Moon says S. Korea should take pride in latest missiles

By Choi Si-young
  • Published : Oct 3, 2021 - 15:30
  • Updated : Oct 5, 2021 - 16:37

President Moon Jae-in salutes during a ceremony to mark 73rd anniversary of South Korea’s Armed Forces Day in Pohang on Friday. (Yonhap)
President Moon Jae-in said South Koreans should be proud of the latest missiles the country has recently revealed, Moon’s communications secretary said Saturday in a post on Facebook.

The post quoted Moon during a closed-door meeting with his senior secretaries a day after the launch.

On Sept. 15, South Korea test-fired its first submarine-launched ballistic missile (SLBM) from a homegrown submarine, along with an air-to-surface missile and a cruise missile. The South was the first non-nuclear state to carry out an SLBM test from a submarine.

The SLBM launch, Moon said, was such a success that the other weapons tests, which turned out be just as successful, were overshadowed so more needed to be done to make that known, according to communications secretary Park Soo-hyun. 

Moon oversaw the test, something he rarely does, in what many see as a move to reinforce the message that he was as serious about bolstering security as seeking peace talks with North Korea. Conservatives have accused Moon of keeping weapons tests low-key so as not to provoke the North.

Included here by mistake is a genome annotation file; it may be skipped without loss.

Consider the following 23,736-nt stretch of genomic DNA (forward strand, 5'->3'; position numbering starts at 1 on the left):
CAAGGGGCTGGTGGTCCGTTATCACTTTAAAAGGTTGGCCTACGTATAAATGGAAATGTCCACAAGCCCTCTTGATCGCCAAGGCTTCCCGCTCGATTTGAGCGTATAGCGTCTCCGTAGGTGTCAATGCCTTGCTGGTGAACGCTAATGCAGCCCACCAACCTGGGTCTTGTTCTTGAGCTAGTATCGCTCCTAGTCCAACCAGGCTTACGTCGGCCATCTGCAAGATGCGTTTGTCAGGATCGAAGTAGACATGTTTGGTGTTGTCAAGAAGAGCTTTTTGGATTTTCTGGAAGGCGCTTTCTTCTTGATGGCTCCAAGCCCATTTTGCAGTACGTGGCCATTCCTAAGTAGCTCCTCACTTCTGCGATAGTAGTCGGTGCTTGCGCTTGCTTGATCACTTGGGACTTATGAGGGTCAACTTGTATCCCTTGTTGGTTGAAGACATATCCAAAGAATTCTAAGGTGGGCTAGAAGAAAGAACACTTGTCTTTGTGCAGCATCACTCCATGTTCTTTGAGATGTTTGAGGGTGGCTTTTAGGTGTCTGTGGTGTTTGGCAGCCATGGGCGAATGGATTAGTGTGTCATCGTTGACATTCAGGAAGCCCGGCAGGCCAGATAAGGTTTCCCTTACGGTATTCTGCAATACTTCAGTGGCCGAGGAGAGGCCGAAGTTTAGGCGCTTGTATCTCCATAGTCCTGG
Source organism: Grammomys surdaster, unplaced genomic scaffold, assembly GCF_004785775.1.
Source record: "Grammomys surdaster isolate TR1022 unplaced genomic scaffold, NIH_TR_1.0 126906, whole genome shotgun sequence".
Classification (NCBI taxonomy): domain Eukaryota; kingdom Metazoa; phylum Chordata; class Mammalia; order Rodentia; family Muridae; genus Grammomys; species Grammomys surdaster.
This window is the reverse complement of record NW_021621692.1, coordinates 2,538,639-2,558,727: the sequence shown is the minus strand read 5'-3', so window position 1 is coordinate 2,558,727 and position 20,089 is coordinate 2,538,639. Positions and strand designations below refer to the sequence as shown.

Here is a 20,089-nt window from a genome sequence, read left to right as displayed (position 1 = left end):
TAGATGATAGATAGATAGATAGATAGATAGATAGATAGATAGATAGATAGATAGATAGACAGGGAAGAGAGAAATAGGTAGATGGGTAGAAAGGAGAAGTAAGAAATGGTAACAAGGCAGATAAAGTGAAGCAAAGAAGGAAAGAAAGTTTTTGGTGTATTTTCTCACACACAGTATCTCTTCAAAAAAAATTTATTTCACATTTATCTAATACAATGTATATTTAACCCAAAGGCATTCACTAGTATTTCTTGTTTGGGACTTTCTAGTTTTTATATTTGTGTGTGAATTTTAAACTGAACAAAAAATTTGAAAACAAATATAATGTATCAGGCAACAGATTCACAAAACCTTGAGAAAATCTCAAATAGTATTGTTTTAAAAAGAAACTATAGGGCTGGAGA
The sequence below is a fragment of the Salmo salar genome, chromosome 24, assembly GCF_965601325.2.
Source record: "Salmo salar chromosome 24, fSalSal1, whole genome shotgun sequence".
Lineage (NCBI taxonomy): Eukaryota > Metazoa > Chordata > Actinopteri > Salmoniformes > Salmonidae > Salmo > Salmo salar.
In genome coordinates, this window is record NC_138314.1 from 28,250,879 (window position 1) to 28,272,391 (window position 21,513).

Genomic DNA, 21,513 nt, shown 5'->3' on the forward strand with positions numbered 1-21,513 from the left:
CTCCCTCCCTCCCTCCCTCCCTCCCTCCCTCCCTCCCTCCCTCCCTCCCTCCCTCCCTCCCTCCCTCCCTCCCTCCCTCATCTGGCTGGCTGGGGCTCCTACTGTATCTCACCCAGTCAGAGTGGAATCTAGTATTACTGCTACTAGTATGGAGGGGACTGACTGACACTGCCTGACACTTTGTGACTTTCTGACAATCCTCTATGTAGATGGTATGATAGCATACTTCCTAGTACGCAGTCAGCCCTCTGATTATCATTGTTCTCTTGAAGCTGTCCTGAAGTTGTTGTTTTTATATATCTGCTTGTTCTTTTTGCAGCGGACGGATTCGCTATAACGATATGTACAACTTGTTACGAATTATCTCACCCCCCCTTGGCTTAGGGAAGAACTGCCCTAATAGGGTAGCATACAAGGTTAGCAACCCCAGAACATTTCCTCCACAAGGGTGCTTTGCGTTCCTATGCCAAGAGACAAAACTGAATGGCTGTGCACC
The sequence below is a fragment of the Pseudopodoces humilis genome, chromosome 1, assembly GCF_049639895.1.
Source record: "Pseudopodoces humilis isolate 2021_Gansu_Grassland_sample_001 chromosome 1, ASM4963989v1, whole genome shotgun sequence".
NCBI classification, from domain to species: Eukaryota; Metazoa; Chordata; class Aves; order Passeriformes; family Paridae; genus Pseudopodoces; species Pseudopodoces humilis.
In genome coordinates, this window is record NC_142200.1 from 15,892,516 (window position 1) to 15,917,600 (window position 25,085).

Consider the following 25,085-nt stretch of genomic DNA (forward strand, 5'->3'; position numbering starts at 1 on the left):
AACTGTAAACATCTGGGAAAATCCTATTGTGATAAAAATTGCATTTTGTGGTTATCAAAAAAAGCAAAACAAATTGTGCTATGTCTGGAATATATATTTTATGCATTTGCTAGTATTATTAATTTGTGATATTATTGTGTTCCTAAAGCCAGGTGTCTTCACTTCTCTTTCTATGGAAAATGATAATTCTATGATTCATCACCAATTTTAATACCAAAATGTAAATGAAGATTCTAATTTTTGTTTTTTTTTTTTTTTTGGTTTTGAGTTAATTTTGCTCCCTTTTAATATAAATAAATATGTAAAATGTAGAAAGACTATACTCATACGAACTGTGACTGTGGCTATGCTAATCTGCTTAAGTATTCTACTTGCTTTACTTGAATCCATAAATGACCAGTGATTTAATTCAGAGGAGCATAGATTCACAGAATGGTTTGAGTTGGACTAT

But Park denied this, saying the Moon Jae-in administration has spent more on defense than the previous conservative governments under Presidents Park Geun-hye and Lee Myung-bak.

The Ministry of National Defense has said it will build missiles with more firepower and flight range for the next five years as part of its 315 trillion won ($271 billion) project to improve its defense capabilities and ensure readiness against North Korea.

The two Koreas are locked in an expanding arms race, with North Korea having test-fired advanced missiles, including a hypersonic missile, in violation of the UN Security Council resolutions that ban it from testing or developing ballistic missiles.

South Korea did not join the US or Japan, when they condemned North Korea’s missile tests, saying it was closely looking at North Korea’s proposal that Seoul and Washington meet Pyongyang’s demands to resume nuclear talks, which last opened in 2019.